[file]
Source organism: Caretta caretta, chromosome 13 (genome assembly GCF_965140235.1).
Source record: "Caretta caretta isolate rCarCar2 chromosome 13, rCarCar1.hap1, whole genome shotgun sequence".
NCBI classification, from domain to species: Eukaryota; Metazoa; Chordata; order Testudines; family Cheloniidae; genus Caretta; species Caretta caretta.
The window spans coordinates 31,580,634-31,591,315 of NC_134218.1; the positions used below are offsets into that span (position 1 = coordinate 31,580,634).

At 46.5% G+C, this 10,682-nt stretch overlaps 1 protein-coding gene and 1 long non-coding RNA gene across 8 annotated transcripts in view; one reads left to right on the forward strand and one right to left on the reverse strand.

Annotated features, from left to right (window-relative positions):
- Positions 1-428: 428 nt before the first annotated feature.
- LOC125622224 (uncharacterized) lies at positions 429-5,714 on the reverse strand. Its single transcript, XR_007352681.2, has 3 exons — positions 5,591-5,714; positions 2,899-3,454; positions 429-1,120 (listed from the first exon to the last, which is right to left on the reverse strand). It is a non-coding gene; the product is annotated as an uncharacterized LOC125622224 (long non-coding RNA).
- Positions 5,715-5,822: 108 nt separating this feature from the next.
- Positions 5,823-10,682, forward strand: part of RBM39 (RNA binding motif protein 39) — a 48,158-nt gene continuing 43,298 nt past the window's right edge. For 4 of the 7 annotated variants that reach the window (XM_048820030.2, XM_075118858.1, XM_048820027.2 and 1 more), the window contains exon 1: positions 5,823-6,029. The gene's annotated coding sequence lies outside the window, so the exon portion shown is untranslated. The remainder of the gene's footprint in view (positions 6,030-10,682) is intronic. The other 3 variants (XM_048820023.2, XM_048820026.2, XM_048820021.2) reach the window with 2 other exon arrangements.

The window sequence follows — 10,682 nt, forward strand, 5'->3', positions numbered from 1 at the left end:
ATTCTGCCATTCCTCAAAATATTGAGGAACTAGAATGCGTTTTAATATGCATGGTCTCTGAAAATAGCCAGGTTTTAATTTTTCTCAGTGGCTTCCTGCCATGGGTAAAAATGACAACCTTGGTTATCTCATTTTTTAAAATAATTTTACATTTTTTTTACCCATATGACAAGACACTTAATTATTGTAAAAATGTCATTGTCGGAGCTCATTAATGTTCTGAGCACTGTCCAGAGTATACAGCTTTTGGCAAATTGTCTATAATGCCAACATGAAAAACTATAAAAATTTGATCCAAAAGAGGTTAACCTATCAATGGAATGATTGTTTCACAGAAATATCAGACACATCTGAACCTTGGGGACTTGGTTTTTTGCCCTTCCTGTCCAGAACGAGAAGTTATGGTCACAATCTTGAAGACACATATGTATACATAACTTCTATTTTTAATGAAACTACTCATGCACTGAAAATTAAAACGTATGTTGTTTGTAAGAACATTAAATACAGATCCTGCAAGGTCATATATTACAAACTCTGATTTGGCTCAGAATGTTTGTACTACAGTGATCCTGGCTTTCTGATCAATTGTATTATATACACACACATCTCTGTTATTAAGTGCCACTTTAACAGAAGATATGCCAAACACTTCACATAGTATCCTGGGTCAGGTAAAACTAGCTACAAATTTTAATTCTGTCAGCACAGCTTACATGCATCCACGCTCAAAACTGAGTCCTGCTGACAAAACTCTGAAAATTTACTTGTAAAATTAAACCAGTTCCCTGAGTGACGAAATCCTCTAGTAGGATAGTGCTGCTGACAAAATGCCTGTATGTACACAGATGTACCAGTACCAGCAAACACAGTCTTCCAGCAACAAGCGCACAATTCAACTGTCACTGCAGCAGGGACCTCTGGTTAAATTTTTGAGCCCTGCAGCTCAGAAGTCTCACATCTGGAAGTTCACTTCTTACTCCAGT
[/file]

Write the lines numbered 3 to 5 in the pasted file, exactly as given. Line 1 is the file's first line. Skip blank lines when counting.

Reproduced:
NCBI classification, from domain to species: Eukaryota; Metazoa; Chordata; order Testudines; family Cheloniidae; genus Caretta; species Caretta caretta.
The window spans coordinates 31,580,634-31,591,315 of NC_134218.1; the positions used below are offsets into that span (position 1 = coordinate 31,580,634).

At 46.5% G+C, this 10,682-nt stretch overlaps 1 protein-coding gene and 1 long non-coding RNA gene across 8 annotated transcripts in view; one reads left to right on the forward strand and one right to left on the reverse strand.